A number of unions, and the ACTU leaders themselves, have called on Setka to resign after he was convicted of using a carriage service to harass his wife. The Labor Party is also embroiled in a legal tussle to expel Setka from the party. A couple of unions have said that if the case is successful, they will cut funding to Labor.
All this is like manna from heaven for the government, who say that it would be easier to get rid of people like Setka on the basis of their proposed laws. While Labor say they formally oppose the bill it’s likely that the government will convince a few on the cross bench and get it passed. This could open the way for the government to deregister the CFMMEU in the coming years.
The predecessor of the CFMMEU, the BLF, was deregistered in the 1980s. The BLF resisted deregistration but they were ultimately defeated. In those days the government also found union leaders to use as scapegoats and played on the divisions in the movement.
Today the movement is not only divided but it is politically weaker. The traditions of struggle that existed in the 1980s have been mostly lost. While the CFMMEU has major weaknesses, if it was deregistered it would be a boost to the capitalist class and a blow to the workers movement. The union is seen as a barrier to profit making, not only in construction but in mining and on the waterfront.
If the government was able to get rid of the CFMMEU, and either transfer their members to a tamer union or deunionise parts of the industry, that would fit neatly with their plans to boost profits via infrastructure projects, deregulate and reduce the tax burden on corporations.
They hope that combined these measures could help to keep the Australian economy afloat by allowing a continual flow of profits to key sectors. But even if these measures were implemented quickly, at best they would only buy the government a bit of extra time. They would not overcome the deep-rooted problems that Australian capitalism faces.
Most likely they won’t be able to avoid a recession in the near term, but their hope is that any downturn will be short, and that these sorts of measures will provide the foundations for a new economic upswing. But upswings like Australia has been used to in recent decades are not going to be as easy in the coming years.
Trade conflicts, a US-led war with Iran, and the impacts of Brexit are also dangers that have the potential to slow the world economy down and engulf Australia. This is also recognised by the Reserve Bank who have cut interest rates down to 1% and may reduce them more. This is an attempt to push the Australian dollar lower and boost exports, but also to push down unemployment. The Reserve Bank used to have a target of 5% but now think unemployment needs to be around 4.5% in order to put some upwards pressure on wages.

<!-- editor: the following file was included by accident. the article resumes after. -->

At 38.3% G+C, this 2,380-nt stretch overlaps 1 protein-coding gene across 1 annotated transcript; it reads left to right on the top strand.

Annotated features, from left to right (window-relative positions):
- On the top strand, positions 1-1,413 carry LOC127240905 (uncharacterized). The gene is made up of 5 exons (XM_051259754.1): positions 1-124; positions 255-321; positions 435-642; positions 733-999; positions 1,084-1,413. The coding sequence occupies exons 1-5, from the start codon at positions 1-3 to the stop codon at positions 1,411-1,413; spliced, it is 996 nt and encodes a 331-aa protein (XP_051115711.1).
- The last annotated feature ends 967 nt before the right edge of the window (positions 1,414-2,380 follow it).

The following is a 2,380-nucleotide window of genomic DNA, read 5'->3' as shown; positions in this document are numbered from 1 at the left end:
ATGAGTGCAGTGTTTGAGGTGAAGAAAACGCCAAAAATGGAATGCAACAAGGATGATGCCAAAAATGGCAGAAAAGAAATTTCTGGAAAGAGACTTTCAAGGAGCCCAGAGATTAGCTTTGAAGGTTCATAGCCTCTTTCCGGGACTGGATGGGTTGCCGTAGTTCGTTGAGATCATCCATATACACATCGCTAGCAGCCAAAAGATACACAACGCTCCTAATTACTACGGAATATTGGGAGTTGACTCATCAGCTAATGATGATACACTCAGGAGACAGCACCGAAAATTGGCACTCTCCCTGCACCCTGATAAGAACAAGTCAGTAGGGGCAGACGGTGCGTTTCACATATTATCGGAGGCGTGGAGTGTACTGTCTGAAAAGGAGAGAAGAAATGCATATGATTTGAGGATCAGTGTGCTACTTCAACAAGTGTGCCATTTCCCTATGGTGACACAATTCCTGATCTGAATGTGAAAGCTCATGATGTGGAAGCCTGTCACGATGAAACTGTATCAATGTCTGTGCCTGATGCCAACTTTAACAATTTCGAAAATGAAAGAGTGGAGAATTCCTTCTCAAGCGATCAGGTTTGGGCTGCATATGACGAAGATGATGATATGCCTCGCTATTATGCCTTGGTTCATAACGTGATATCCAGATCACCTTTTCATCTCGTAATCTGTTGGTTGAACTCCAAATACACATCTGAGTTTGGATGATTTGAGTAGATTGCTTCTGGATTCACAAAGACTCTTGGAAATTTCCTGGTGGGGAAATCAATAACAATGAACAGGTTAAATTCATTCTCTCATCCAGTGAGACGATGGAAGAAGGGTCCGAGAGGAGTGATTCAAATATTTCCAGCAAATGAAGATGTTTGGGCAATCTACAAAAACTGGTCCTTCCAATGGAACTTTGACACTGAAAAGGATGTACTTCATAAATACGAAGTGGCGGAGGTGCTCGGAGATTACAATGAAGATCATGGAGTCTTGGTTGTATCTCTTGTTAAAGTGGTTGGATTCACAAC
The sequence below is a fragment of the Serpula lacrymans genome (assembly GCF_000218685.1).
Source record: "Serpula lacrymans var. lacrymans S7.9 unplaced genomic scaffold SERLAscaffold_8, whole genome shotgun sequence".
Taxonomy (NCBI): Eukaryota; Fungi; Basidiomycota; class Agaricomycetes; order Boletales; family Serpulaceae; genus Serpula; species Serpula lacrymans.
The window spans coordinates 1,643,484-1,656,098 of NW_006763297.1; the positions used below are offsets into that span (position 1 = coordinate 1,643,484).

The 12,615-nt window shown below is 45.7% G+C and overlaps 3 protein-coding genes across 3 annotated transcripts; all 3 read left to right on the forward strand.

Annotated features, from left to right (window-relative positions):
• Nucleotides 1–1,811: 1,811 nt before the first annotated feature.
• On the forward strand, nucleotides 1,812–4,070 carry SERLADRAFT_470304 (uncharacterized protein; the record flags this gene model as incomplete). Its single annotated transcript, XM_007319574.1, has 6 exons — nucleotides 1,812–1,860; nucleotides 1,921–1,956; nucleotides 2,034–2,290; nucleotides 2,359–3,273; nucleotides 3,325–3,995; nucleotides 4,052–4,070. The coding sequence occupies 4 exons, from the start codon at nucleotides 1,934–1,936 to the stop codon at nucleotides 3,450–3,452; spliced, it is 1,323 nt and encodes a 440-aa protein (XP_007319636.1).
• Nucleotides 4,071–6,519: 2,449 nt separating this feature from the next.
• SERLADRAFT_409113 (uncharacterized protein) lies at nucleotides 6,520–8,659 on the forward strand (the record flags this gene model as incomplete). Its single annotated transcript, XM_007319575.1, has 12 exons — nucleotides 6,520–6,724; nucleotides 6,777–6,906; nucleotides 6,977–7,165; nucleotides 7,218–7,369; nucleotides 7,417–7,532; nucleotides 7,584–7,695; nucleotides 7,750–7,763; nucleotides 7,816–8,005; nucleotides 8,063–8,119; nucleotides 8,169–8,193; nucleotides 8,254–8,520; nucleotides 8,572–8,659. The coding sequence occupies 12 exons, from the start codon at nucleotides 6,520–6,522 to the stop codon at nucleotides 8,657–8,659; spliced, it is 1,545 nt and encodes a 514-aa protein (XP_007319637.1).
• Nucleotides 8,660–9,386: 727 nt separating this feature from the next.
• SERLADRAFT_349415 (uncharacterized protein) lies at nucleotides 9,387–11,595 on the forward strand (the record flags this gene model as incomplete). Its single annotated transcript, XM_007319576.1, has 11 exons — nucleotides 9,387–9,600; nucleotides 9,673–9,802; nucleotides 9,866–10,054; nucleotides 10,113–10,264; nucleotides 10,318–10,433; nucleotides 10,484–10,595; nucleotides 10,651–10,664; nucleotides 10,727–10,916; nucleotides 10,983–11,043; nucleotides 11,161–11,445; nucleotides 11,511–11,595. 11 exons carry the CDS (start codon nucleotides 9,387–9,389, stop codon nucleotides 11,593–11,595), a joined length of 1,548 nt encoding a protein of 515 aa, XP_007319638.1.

That there is a focus on monetary policy to try and lift wages speaks volumes about the incompetency of the Australian trade union leaders. Their craven class collaborationist policies have relegated them to the sidelines of Australian political life. They have only one perspective, and that is to tail end the Labor Party. But now that Labor are in opposition for the foreseeable future, the union leaders are demoralised and without any strategy at all.
Even if Labor had been elected, workers wouldn’t have been any better off. With their pro-capitalist outlook, Labor would have been in much the same position as the Coalition is today, forced to defend the profit-driven system and offload the burdens of any economic downturn onto ordinary people. While Labor may have implemented their plan differently the results would have been the same.
Labor shift right
In the election aftermath Labor changed leaders, ditching Bill Shorten and giving Anthony Albanese the top job. While supposedly from the left of the party, Albanese has actually shifted Labor to the right. One of his first decisions was to wave through the government’s regressive income tax cuts, and he followed that up by supporting yet another round of anti-democratic “national security” laws.
Labor seem intent on narrowing the (almost non-existent) differences between the major parties even further. They hope that with a recession looming the Coalition will be beset with problems and may be forced from the field. Their plan seems to be to act as the loyal B-team and hope that they will be sent into play by default.
It’s a cowardly and cynical approach that shows just where their allegiances lie. Rather than trying to defend working people against the impacts of a recession, they are facilitating the Coalition’s plan to make workers pay for a crisis that they played no part in creating.
Unless the unions break with Labor and develop an alternative strategy, they will only suffer a further decline. While the Greens have at least opposed the worst of the government’s plans in the parliament, their reluctance to build movements outside of the parliament, and their almost exclusive orientation to middle-class wealthy professionals, limits their impact and appeal. Like Labor they subordinate themselves to the capitalist system.
The bankruptcy of Labor and the Greens and the ineffectual approach of the unions means that there are many barriers to successful struggle. New movements and formations can come into existence but they will tend to lack the weight and the stability that the old organisations of the working class brought to things.